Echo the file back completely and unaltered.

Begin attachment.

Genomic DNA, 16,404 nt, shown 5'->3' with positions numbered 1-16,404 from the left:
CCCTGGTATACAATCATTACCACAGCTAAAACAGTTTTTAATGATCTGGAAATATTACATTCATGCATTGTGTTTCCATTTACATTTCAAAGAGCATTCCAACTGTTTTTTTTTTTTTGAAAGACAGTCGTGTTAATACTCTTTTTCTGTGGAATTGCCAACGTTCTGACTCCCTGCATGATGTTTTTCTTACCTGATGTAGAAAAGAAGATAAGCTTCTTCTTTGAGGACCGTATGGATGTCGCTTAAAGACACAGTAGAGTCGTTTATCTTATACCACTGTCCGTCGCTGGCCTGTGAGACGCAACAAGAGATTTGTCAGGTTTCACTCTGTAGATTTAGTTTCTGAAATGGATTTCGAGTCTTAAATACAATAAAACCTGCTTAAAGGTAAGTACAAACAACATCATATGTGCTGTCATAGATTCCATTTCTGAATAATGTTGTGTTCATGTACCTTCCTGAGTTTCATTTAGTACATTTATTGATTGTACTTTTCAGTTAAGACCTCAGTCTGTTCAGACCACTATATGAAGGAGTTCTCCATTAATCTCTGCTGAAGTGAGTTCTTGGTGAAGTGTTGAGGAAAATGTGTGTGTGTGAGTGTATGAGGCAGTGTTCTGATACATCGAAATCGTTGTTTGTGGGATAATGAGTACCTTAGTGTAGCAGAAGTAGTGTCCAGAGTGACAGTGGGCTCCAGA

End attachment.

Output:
Genomic DNA, 16,404 nt, shown 5'->3' with positions numbered 1-16,404 from the left:
CCCTGGTATACAATCATTACCACAGCTAAAACAGTTTTTAATGATCTGGAAATATTACATTCATGCATTGTGTTTCCATTTACATTTCAAAGAGCATTCCAACTGTTTTTTTTTTTTTGAAAGACAGTCGTGTTAATACTCTTTTTCTGTGGAATTGCCAACGTTCTGACTCCCTGCATGATGTTTTTCTTACCTGATGTAGAAAAGAAGATAAGCTTCTTCTTTGAGGACCGTATGGATGTCGCTTAAAGACACAGTAGAGTCGTTTATCTTATACCACTGTCCGTCGCTGGCCTGTGAGACGCAACAAGAGATTTGTCAGGTTTCACTCTGTAGATTTAGTTTCTGAAATGGATTTCGAGTCTTAAATACAATAAAACCTGCTTAAAGGTAAGTACAAACAACATCATATGTGCTGTCATAGATTCCATTTCTGAATAATGTTGTGTTCATGTACCTTCCTGAGTTTCATTTAGTACATTTATTGATTGTACTTTTCAGTTAAGACCTCAGTCTGTTCAGACCACTATATGAAGGAGTTCTCCATTAATCTCTGCTGAAGTGAGTTCTTGGTGAAGTGTTGAGGAAAATGTGTGTGTGTGAGTGTATGAGGCAGTGTTCTGATACATCGAAATCGTTGTTTGTGGGATAATGAGTACCTTAGTGTAGCAGAAGTAGTGTCCAGAGTGACAGTGGGCTCCAGA